Book Review of Angels & Demons (Robert Langdon, Bk 1)

Angels & Demons (Robert Langdon, Bk 1)
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OK, the story, if not even a little bit believable, was reasonably entertaining. I don't demand believability!

However, the way this book is written is just unbelievably condescending. Brown feels the need to explain what the BBC is, what a particle accelerator is, insists on translating VERY basic foreign phrases, and gets basic word definitions in repeatedly under the guise of not having his characters know what things are. This wouldn't be so bad if the characters weren't supposed to be a physicist/biologist and a professor/symbologist. (A college professor has never HEARD of CERN?) The 'obscure' tidbits of knowledge that supposedly prove Langdon is brilliant in his field are most often common, pop-culture kinda stuff. He also divides "Christian vs. Pagan" symbology up in a way that people of centuries past did not. (It really would not have been considered shocking for a religious sculptor to also carve pyramids and obelisks, for example. And as of when is a dove a solely 'pagan' symbol?)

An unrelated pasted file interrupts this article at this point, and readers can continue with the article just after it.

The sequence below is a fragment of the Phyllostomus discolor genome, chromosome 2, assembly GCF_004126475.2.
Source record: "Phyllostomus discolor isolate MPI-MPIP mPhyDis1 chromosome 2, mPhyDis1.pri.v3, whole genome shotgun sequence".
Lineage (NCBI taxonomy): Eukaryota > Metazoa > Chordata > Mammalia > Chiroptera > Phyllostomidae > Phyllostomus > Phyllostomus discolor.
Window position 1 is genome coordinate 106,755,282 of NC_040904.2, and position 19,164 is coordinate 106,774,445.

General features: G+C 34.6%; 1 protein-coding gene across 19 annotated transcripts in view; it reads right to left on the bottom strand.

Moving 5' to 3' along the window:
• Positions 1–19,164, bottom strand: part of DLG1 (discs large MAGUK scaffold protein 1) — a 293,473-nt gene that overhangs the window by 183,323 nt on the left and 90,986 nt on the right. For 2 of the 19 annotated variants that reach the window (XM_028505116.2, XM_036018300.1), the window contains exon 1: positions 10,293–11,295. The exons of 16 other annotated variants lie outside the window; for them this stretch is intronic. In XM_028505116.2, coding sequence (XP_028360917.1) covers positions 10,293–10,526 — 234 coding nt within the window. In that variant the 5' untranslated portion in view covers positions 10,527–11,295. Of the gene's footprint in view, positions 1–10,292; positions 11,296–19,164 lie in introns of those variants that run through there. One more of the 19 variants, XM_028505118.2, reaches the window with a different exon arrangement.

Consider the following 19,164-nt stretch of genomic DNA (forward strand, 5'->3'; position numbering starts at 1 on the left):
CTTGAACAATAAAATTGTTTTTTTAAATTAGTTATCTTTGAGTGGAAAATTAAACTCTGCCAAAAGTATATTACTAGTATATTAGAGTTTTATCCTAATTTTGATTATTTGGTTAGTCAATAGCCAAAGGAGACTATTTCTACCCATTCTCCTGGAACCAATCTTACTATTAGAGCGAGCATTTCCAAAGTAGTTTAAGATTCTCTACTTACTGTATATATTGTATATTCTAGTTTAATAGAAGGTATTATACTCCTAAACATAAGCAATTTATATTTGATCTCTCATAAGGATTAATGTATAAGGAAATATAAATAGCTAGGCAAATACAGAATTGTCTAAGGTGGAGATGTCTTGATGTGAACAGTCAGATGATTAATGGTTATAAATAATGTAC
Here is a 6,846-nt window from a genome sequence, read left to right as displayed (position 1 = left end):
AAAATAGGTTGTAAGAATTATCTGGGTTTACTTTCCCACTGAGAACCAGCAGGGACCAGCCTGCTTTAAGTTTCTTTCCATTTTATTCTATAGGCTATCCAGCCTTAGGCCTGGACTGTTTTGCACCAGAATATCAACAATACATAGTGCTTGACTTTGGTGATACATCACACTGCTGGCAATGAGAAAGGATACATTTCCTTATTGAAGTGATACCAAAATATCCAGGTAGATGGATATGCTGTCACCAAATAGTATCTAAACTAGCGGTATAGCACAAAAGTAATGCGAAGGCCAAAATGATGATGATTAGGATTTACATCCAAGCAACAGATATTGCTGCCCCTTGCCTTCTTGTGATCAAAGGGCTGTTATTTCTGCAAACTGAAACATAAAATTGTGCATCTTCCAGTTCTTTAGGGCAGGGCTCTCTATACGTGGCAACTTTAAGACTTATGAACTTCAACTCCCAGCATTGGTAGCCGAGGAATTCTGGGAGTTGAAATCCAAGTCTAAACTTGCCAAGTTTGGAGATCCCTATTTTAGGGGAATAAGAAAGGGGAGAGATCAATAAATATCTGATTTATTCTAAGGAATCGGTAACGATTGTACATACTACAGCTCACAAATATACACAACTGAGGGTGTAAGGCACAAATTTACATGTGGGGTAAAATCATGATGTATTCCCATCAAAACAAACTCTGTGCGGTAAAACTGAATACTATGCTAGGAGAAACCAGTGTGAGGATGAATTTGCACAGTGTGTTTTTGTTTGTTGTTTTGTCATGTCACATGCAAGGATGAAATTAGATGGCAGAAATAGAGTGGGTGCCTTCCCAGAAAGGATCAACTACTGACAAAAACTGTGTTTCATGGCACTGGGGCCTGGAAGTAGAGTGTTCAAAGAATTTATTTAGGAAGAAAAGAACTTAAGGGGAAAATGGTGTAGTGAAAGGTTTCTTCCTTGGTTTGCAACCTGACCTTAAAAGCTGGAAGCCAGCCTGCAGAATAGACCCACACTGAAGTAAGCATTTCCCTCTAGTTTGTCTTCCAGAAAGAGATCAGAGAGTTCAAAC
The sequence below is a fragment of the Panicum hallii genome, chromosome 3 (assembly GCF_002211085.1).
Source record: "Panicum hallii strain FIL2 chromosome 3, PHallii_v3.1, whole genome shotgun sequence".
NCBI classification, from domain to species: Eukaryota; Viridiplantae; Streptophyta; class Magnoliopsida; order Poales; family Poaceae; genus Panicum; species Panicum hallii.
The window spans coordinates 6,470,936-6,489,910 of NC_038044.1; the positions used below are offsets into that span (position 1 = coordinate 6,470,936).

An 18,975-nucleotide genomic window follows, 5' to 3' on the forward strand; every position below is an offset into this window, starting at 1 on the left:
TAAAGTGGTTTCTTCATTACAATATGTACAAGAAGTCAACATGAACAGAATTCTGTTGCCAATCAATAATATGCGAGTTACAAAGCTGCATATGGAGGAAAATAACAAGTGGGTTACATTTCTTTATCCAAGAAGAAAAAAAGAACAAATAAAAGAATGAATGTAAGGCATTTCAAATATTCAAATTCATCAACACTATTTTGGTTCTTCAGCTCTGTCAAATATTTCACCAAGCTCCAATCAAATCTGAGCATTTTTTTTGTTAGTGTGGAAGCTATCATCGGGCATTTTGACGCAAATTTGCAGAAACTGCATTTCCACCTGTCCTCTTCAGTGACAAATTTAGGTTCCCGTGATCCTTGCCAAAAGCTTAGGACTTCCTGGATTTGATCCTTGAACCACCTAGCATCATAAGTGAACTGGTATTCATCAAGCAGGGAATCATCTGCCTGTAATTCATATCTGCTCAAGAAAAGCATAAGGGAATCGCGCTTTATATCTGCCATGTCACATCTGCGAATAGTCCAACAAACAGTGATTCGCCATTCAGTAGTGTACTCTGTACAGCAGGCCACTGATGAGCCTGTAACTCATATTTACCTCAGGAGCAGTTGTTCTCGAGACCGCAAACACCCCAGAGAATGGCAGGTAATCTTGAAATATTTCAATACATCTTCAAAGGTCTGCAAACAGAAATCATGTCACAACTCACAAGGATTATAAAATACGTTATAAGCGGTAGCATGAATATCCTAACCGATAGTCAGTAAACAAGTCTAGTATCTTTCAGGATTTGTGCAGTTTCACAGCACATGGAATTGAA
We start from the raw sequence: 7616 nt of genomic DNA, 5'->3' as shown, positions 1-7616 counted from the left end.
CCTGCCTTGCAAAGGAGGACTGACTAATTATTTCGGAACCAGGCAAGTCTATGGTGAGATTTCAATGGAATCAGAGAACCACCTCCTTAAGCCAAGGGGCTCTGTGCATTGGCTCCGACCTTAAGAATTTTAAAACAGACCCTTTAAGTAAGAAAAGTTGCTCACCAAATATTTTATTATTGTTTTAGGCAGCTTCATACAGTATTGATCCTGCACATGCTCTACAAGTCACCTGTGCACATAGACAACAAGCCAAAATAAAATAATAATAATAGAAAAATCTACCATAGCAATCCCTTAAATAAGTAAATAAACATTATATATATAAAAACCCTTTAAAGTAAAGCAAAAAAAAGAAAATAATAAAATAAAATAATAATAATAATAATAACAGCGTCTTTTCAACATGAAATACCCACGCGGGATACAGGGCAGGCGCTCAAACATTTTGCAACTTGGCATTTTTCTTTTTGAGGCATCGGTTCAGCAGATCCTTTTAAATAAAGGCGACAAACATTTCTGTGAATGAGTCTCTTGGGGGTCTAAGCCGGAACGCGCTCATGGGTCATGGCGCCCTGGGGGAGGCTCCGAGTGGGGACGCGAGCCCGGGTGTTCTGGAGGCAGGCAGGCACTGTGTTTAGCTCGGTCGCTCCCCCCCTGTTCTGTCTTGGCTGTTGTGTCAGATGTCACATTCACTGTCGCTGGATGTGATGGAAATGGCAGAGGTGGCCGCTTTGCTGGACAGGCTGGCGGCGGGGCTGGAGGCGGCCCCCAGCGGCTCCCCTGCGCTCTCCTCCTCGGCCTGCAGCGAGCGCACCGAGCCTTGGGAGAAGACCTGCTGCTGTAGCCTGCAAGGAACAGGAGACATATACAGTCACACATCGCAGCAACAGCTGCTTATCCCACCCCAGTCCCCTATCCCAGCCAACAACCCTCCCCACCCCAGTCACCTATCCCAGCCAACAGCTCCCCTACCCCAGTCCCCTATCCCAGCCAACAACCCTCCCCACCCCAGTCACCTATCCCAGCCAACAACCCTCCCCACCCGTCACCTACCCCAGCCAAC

Luckily, most of the really irritating bits are in the beginning of the book - once people start dying, things get moving and the definitions fall by the wayside.
Still, I was hoping for a bit more... I didn't find the descriptions of life either at CERN or in the Vatican to be realistic AT ALL. (Oh, and as a library person, the bits dealing with when Langdon is allowed into the archives alone, without the help/supervision of a professional - sorry, but no way. They couldn't go wake up an archivist/librarian? And I don't believe that there is ANY evidence that the Vatican denies access to the materials in its catalog to non-Catholic researchers on the basis of their religion. From what I've read, it operates much like any other restricted archive - you have to have credentials as a qualified researcher, you need to request an appointment and the specific articles you want to see in advance, etc. Standard practice. And I really don't know about suffocating to death in an archival vault in 20 minutes. Unlikely. At least it's not something they ever warned us about in library school.)

I've been to Rome, and the book didn't succeed in bringing me back to the aura or feel of that beautiful and ancient yet modern city.
The religion vs. science debates brought up in the book are certainly timely, but fairly basic - they never really delve that deeply into the issues. Still, there are some really amusing bits, and some unexpected twists and turns in the plot.

Still, I should probably mention that it follows a very similar formula as the Da Vinci Code - if you've read one recently, the other may seem sneakingly familiar....